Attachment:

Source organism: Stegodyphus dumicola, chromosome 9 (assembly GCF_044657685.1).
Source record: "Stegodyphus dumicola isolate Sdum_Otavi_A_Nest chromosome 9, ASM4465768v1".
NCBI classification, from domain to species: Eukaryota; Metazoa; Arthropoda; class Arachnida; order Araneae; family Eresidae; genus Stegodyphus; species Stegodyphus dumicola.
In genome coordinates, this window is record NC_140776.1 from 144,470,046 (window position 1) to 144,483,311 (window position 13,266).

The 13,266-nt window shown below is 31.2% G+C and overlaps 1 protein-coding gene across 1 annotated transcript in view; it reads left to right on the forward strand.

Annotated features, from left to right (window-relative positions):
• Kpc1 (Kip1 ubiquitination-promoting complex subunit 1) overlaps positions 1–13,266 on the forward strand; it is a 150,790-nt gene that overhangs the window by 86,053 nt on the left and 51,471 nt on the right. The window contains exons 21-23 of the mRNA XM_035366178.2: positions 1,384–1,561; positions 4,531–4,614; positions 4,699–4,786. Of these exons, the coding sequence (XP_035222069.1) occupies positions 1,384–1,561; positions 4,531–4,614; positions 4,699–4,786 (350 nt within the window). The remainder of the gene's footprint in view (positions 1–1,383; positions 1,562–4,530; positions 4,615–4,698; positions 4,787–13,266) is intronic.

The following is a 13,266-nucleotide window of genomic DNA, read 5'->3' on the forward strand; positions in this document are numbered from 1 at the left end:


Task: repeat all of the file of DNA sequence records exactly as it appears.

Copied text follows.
Source organism: Stegodyphus dumicola, chromosome 9 (assembly GCF_044657685.1).
Source record: "Stegodyphus dumicola isolate Sdum_Otavi_A_Nest chromosome 9, ASM4465768v1".
NCBI classification, from domain to species: Eukaryota; Metazoa; Arthropoda; class Arachnida; order Araneae; family Eresidae; genus Stegodyphus; species Stegodyphus dumicola.
In genome coordinates, this window is record NC_140776.1 from 144,470,046 (window position 1) to 144,483,311 (window position 13,266).

The 13,266-nt window shown below is 31.2% G+C and overlaps 1 protein-coding gene across 1 annotated transcript in view; it reads left to right on the forward strand.

Annotated features, from left to right (window-relative positions):
• Kpc1 (Kip1 ubiquitination-promoting complex subunit 1) overlaps positions 1–13,266 on the forward strand; it is a 150,790-nt gene that overhangs the window by 86,053 nt on the left and 51,471 nt on the right. The window contains exons 21-23 of the mRNA XM_035366178.2: positions 1,384–1,561; positions 4,531–4,614; positions 4,699–4,786. Of these exons, the coding sequence (XP_035222069.1) occupies positions 1,384–1,561; positions 4,531–4,614; positions 4,699–4,786 (350 nt within the window). The remainder of the gene's footprint in view (positions 1–1,383; positions 1,562–4,530; positions 4,615–4,698; positions 4,787–13,266) is intronic.

The following is a 13,266-nucleotide window of genomic DNA, read 5'->3' on the forward strand; positions in this document are numbered from 1 at the left end: